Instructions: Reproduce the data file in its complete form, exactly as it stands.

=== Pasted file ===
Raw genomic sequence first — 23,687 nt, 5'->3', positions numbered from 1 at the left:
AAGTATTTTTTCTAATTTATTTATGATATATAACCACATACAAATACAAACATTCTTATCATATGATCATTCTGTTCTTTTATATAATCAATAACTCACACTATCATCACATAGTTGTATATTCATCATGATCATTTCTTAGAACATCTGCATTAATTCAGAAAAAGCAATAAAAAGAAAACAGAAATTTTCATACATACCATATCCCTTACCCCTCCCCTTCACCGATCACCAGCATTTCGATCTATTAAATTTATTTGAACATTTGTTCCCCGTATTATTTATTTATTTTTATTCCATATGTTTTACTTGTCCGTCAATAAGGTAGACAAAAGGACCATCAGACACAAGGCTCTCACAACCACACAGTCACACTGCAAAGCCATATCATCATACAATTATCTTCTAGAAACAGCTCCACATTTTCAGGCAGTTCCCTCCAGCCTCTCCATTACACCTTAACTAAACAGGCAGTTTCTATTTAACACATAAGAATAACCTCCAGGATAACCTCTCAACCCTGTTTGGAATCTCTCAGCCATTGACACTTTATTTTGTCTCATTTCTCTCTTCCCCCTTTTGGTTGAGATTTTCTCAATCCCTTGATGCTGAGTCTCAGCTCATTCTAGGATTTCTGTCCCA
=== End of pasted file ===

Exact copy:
Raw genomic sequence first — 23,687 nt, 5'->3', positions numbered from 1 at the left:
AAGTATTTTTTCTAATTTATTTATGATATATAACCACATACAAATACAAACATTCTTATCATATGATCATTCTGTTCTTTTATATAATCAATAACTCACACTATCATCACATAGTTGTATATTCATCATGATCATTTCTTAGAACATCTGCATTAATTCAGAAAAAGCAATAAAAAGAAAACAGAAATTTTCATACATACCATATCCCTTACCCCTCCCCTTCACCGATCACCAGCATTTCGATCTATTAAATTTATTTGAACATTTGTTCCCCGTATTATTTATTTATTTTTATTCCATATGTTTTACTTGTCCGTCAATAAGGTAGACAAAAGGACCATCAGACACAAGGCTCTCACAACCACACAGTCACACTGCAAAGCCATATCATCATACAATTATCTTCTAGAAACAGCTCCACATTTTCAGGCAGTTCCCTCCAGCCTCTCCATTACACCTTAACTAAACAGGCAGTTTCTATTTAACACATAAGAATAACCTCCAGGATAACCTCTCAACCCTGTTTGGAATCTCTCAGCCATTGACACTTTATTTTGTCTCATTTCTCTCTTCCCCCTTTTGGTTGAGATTTTCTCAATCCCTTGATGCTGAGTCTCAGCTCATTCTAGGATTTCTGTCCCA